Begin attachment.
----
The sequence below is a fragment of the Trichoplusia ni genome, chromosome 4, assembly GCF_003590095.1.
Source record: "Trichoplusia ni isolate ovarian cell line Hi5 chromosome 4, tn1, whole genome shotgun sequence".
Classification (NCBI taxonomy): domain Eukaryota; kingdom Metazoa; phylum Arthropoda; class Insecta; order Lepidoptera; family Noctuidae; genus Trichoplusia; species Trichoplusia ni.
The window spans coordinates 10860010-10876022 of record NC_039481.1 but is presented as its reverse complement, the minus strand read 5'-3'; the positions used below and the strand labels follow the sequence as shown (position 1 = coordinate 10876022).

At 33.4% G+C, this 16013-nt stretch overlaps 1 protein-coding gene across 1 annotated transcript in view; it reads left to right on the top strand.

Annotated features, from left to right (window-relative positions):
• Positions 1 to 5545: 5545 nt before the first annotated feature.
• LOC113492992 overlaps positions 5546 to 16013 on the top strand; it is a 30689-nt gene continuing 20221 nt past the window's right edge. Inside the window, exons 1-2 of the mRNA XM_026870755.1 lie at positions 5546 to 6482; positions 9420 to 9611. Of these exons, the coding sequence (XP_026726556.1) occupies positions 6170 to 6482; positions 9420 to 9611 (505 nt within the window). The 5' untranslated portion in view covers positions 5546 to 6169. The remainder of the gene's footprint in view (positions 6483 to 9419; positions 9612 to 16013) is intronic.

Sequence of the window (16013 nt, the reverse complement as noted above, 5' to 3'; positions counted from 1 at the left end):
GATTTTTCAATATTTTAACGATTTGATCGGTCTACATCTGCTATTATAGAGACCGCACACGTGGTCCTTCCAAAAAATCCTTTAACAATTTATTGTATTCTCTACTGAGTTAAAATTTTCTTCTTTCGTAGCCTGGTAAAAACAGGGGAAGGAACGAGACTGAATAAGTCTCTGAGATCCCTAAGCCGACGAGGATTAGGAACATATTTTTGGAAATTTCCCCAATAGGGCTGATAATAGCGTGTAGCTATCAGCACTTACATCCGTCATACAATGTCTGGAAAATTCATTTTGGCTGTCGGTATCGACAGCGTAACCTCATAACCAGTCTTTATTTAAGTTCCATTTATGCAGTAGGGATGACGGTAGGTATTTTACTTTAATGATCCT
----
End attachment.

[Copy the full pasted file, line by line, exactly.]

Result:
The sequence below is a fragment of the Trichoplusia ni genome, chromosome 4, assembly GCF_003590095.1.
Source record: "Trichoplusia ni isolate ovarian cell line Hi5 chromosome 4, tn1, whole genome shotgun sequence".
Classification (NCBI taxonomy): domain Eukaryota; kingdom Metazoa; phylum Arthropoda; class Insecta; order Lepidoptera; family Noctuidae; genus Trichoplusia; species Trichoplusia ni.
The window spans coordinates 10860010-10876022 of record NC_039481.1 but is presented as its reverse complement, the minus strand read 5'-3'; the positions used below and the strand labels follow the sequence as shown (position 1 = coordinate 10876022).

At 33.4% G+C, this 16013-nt stretch overlaps 1 protein-coding gene across 1 annotated transcript in view; it reads left to right on the top strand.

Annotated features, from left to right (window-relative positions):
• Positions 1 to 5545: 5545 nt before the first annotated feature.
• LOC113492992 overlaps positions 5546 to 16013 on the top strand; it is a 30689-nt gene continuing 20221 nt past the window's right edge. Inside the window, exons 1-2 of the mRNA XM_026870755.1 lie at positions 5546 to 6482; positions 9420 to 9611. Of these exons, the coding sequence (XP_026726556.1) occupies positions 6170 to 6482; positions 9420 to 9611 (505 nt within the window). The 5' untranslated portion in view covers positions 5546 to 6169. The remainder of the gene's footprint in view (positions 6483 to 9419; positions 9612 to 16013) is intronic.

Sequence of the window (16013 nt, the reverse complement as noted above, 5' to 3'; positions counted from 1 at the left end):
GATTTTTCAATATTTTAACGATTTGATCGGTCTACATCTGCTATTATAGAGACCGCACACGTGGTCCTTCCAAAAAATCCTTTAACAATTTATTGTATTCTCTACTGAGTTAAAATTTTCTTCTTTCGTAGCCTGGTAAAAACAGGGGAAGGAACGAGACTGAATAAGTCTCTGAGATCCCTAAGCCGACGAGGATTAGGAACATATTTTTGGAAATTTCCCCAATAGGGCTGATAATAGCGTGTAGCTATCAGCACTTACATCCGTCATACAATGTCTGGAAAATTCATTTTGGCTGTCGGTATCGACAGCGTAACCTCATAACCAGTCTTTATTTAAGTTCCATTTATGCAGTAGGGATGACGGTAGGTATTTTACTTTAATGATCCT